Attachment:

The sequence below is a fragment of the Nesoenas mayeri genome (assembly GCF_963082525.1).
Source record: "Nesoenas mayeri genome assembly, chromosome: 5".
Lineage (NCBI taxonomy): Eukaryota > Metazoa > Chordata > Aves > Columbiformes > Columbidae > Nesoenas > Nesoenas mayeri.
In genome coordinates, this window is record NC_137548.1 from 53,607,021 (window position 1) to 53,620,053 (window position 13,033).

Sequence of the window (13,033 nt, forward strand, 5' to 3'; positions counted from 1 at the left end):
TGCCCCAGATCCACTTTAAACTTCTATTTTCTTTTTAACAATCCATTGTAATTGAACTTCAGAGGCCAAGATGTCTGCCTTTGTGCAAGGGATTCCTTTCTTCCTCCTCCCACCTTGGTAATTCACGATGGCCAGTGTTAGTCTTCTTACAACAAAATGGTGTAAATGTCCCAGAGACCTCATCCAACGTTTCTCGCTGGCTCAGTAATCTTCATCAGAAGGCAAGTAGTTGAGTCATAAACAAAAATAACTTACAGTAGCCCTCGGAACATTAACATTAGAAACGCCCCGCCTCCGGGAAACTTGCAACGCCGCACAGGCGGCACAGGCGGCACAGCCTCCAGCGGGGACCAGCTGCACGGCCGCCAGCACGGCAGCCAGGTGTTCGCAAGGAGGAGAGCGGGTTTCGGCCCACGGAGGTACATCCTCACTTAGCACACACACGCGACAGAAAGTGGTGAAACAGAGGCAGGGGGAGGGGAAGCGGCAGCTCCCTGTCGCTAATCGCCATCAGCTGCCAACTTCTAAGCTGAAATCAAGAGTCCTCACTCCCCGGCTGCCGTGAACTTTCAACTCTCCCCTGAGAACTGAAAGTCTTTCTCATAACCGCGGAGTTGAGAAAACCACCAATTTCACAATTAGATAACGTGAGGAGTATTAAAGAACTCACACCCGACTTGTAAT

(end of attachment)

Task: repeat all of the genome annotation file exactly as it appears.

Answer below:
The sequence below is a fragment of the Nesoenas mayeri genome (assembly GCF_963082525.1).
Source record: "Nesoenas mayeri genome assembly, chromosome: 5".
Lineage (NCBI taxonomy): Eukaryota > Metazoa > Chordata > Aves > Columbiformes > Columbidae > Nesoenas > Nesoenas mayeri.
In genome coordinates, this window is record NC_137548.1 from 53,607,021 (window position 1) to 53,620,053 (window position 13,033).

Sequence of the window (13,033 nt, forward strand, 5' to 3'; positions counted from 1 at the left end):
TGCCCCAGATCCACTTTAAACTTCTATTTTCTTTTTAACAATCCATTGTAATTGAACTTCAGAGGCCAAGATGTCTGCCTTTGTGCAAGGGATTCCTTTCTTCCTCCTCCCACCTTGGTAATTCACGATGGCCAGTGTTAGTCTTCTTACAACAAAATGGTGTAAATGTCCCAGAGACCTCATCCAACGTTTCTCGCTGGCTCAGTAATCTTCATCAGAAGGCAAGTAGTTGAGTCATAAACAAAAATAACTTACAGTAGCCCTCGGAACATTAACATTAGAAACGCCCCGCCTCCGGGAAACTTGCAACGCCGCACAGGCGGCACAGGCGGCACAGCCTCCAGCGGGGACCAGCTGCACGGCCGCCAGCACGGCAGCCAGGTGTTCGCAAGGAGGAGAGCGGGTTTCGGCCCACGGAGGTACATCCTCACTTAGCACACACACGCGACAGAAAGTGGTGAAACAGAGGCAGGGGGAGGGGAAGCGGCAGCTCCCTGTCGCTAATCGCCATCAGCTGCCAACTTCTAAGCTGAAATCAAGAGTCCTCACTCCCCGGCTGCCGTGAACTTTCAACTCTCCCCTGAGAACTGAAAGTCTTTCTCATAACCGCGGAGTTGAGAAAACCACCAATTTCACAATTAGATAACGTGAGGAGTATTAAAGAACTCACACCCGACTTGTAAT